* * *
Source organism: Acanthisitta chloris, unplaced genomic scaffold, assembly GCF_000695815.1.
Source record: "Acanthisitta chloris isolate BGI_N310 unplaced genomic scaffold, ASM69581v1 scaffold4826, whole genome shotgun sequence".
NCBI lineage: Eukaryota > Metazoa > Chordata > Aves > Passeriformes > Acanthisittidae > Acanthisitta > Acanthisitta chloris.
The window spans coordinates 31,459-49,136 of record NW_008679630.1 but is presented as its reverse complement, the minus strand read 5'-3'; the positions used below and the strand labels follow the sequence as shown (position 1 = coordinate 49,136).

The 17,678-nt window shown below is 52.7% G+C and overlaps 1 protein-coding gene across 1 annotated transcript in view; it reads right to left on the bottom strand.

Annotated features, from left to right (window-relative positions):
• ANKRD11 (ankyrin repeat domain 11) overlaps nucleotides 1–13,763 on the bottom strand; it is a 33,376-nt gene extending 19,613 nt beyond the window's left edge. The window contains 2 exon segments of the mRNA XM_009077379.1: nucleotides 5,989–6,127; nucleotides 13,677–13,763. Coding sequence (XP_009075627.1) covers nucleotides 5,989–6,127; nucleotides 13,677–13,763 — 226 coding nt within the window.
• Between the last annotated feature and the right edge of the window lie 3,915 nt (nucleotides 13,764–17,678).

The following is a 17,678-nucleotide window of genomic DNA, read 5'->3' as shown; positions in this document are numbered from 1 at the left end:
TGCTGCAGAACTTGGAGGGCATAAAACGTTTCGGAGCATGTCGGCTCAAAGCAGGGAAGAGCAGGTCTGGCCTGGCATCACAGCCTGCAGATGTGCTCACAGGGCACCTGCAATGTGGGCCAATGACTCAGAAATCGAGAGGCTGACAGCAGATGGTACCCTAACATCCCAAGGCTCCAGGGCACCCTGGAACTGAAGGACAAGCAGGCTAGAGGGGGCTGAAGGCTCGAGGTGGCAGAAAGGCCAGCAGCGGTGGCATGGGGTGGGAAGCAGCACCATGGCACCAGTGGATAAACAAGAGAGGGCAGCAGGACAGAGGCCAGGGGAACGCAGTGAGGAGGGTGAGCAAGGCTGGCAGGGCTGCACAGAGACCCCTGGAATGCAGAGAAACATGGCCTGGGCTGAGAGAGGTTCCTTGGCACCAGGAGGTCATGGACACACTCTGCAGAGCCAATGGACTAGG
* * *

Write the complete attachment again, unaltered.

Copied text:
Source organism: Acanthisitta chloris, unplaced genomic scaffold, assembly GCF_000695815.1.
Source record: "Acanthisitta chloris isolate BGI_N310 unplaced genomic scaffold, ASM69581v1 scaffold4826, whole genome shotgun sequence".
NCBI lineage: Eukaryota > Metazoa > Chordata > Aves > Passeriformes > Acanthisittidae > Acanthisitta > Acanthisitta chloris.
The window spans coordinates 31,459-49,136 of record NW_008679630.1 but is presented as its reverse complement, the minus strand read 5'-3'; the positions used below and the strand labels follow the sequence as shown (position 1 = coordinate 49,136).

The 17,678-nt window shown below is 52.7% G+C and overlaps 1 protein-coding gene across 1 annotated transcript in view; it reads right to left on the bottom strand.

Annotated features, from left to right (window-relative positions):
• ANKRD11 (ankyrin repeat domain 11) overlaps nucleotides 1–13,763 on the bottom strand; it is a 33,376-nt gene extending 19,613 nt beyond the window's left edge. The window contains 2 exon segments of the mRNA XM_009077379.1: nucleotides 5,989–6,127; nucleotides 13,677–13,763. Coding sequence (XP_009075627.1) covers nucleotides 5,989–6,127; nucleotides 13,677–13,763 — 226 coding nt within the window.
• Between the last annotated feature and the right edge of the window lie 3,915 nt (nucleotides 13,764–17,678).

The following is a 17,678-nucleotide window of genomic DNA, read 5'->3' as shown; positions in this document are numbered from 1 at the left end:
TGCTGCAGAACTTGGAGGGCATAAAACGTTTCGGAGCATGTCGGCTCAAAGCAGGGAAGAGCAGGTCTGGCCTGGCATCACAGCCTGCAGATGTGCTCACAGGGCACCTGCAATGTGGGCCAATGACTCAGAAATCGAGAGGCTGACAGCAGATGGTACCCTAACATCCCAAGGCTCCAGGGCACCCTGGAACTGAAGGACAAGCAGGCTAGAGGGGGCTGAAGGCTCGAGGTGGCAGAAAGGCCAGCAGCGGTGGCATGGGGTGGGAAGCAGCACCATGGCACCAGTGGATAAACAAGAGAGGGCAGCAGGACAGAGGCCAGGGGAACGCAGTGAGGAGGGTGAGCAAGGCTGGCAGGGCTGCACAGAGACCCCTGGAATGCAGAGAAACATGGCCTGGGCTGAGAGAGGTTCCTTGGCACCAGGAGGTCATGGACACACTCTGCAGAGCCAATGGACTAGG